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At Cylon Rolling Acres, regenerative agriculture practices, is at the foundation of everything we do on our farm. 

Sometimes when we talk about regenerative farming practices, my husband laughs and says what are we doing that’s so special? It’s not that we take what we’re doing lightly, but it’s just always has been at the core of how we farm.

We don’t think of it as the “sustainability” checkbox for the farm. For us, it’s about continuing to improve our land and make it better for not just our farming practices, but the ecosystem above and below the ground (that would be the soil and its microbes).

Regenerative farming practices we're using:

  • Rotational grazing using livestock. This is managed grazing, moving our livestock to new paddocks (smaller sections) of our pasture every 2-3 days (vs. continuous grazing of a whole pasture for an extended period). The concept follows the migration and grazing patterns of the bison from long ago.
  • Perennial pastures and crops (hay for winter feeding). This approach means most of the time we’re not even doing any type of tillage to disturb the soil. When we do need to plant, we’re using minimal tillage or no-till planting practices. When we want to enhance our pastures, we choose to plant seeds with a no-till drill or by broadcasting (by hand or spreader). This way we’re building on what’s here, versus starting from scratch and disturbing the soil.
  • Bale grazing. Feeding round bales of hay strategically on pasture in the winter. This allows us to strategically improve parts of our pasture while we feed our goats hay. After the goats finish a bale, they’re leaving behind the hay residue which adds to the soil organic matter and any seed heads to add to the future plant diversity in the pasture. Additionally, the goats are also helping us fertilize the soil by leaving behind their manure and urine in these areas, essentially giving that area a boost in “resources” to add to the quality of the soil and its overall health.
  • Oak savanna restoration. On our farm, we have an oak savanna, which is basically a grove of old-growth oak trees that were part of a pasture at one time with our farm. Since that area has not been in use for many years, it has become overgrown with buckthorn and other invasive species. It’s choking out the growth of the trees and prairie grasses around it. We’re in the process of renovating this area to remove the invasive species and begin to reestablish the grasses. Once complete we will be able to use managed grazing in this area to maintain it, much like the bison and other wildlife did long ago with their migratory grazing. Without animals on the land, even wildlife, these invasives have taken over.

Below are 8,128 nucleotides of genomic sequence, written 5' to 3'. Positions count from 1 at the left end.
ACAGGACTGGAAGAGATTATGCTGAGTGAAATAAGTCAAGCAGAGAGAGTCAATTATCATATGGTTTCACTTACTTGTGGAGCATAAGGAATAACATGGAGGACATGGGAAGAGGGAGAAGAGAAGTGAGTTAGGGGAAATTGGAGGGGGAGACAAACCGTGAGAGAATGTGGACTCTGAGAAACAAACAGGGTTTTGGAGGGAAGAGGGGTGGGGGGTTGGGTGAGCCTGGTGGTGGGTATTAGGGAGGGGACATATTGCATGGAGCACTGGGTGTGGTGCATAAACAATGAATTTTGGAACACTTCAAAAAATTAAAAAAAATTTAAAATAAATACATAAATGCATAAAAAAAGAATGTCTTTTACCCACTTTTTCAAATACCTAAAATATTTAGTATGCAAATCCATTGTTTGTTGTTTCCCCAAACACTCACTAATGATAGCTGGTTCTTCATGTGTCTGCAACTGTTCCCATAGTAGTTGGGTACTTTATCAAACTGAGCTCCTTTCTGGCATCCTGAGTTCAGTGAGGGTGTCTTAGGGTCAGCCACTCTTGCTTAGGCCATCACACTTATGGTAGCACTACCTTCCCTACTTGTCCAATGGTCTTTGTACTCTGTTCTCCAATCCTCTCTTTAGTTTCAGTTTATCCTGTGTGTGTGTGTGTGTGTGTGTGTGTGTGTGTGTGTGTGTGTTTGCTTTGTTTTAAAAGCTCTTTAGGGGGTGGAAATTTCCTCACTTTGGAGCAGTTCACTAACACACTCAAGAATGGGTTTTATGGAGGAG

• Other conservation practices

Signs that we're making an impact

  • The ecosystem is entwined with our farm. We’re seeing various wildlife, birds, deer, insects, worms, and so on making their homes on our farm, literally in the pastures at times.
  • In our pastures, we’re continuing to see diversity in plant species, some that we’ve planted and others that have come on their own from the existing seedbed
  • In times of extreme weather, drought, or wetness, our pastures have sustained the extremes for a much longer time I anticipate or see in comparison to other agricultural land in our area.

Measuring the impact

  • We’re currently using soil tests to monitor our progression
  • Future plans – look for ways to better assess and measure what we’re doing on the farm beyond visually observing and using soil samples

Always striving to be better

We’re always striving to become better stewards of the land through involvement in our local grazing networks, local watershed groups, collaborating with NRCS and county conservation staff, as well as participating in conservation-minded pasture walks, field days, meetings, and conferences.